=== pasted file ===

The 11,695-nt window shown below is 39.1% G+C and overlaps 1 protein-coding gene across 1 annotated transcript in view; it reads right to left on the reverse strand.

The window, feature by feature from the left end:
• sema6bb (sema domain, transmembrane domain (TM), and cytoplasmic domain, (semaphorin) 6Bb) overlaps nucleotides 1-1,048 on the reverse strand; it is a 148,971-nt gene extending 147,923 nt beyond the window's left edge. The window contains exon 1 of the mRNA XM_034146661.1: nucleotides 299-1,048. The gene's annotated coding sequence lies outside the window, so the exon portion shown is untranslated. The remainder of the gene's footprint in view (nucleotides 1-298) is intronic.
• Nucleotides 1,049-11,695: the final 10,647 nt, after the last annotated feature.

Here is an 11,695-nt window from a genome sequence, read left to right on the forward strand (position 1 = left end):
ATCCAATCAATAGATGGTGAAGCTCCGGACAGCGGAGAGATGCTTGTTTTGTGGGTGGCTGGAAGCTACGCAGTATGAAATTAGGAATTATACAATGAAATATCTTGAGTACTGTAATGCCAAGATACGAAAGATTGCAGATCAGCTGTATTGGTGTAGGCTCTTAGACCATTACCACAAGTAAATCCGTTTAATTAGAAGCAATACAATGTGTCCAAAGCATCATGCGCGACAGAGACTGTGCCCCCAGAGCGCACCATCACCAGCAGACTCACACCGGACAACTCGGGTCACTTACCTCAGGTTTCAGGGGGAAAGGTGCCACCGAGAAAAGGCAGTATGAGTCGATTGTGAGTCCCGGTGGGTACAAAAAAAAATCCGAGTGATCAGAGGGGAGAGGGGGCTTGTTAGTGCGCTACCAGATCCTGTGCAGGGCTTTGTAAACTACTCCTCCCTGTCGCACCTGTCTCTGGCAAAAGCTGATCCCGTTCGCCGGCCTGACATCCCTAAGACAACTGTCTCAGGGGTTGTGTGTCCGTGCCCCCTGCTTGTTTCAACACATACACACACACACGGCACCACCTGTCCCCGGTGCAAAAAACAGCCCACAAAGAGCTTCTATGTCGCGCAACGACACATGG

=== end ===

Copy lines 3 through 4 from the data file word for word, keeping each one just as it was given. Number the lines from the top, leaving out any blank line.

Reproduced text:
• sema6bb (sema domain, transmembrane domain (TM), and cytoplasmic domain, (semaphorin) 6Bb) overlaps nucleotides 1-1,048 on the reverse strand; it is a 148,971-nt gene extending 147,923 nt beyond the window's left edge. The window contains exon 1 of the mRNA XM_034146661.1: nucleotides 299-1,048. The gene's annotated coding sequence lies outside the window, so the exon portion shown is untranslated. The remainder of the gene's footprint in view (nucleotides 1-298) is intronic.
• Nucleotides 1,049-11,695: the final 10,647 nt, after the last annotated feature.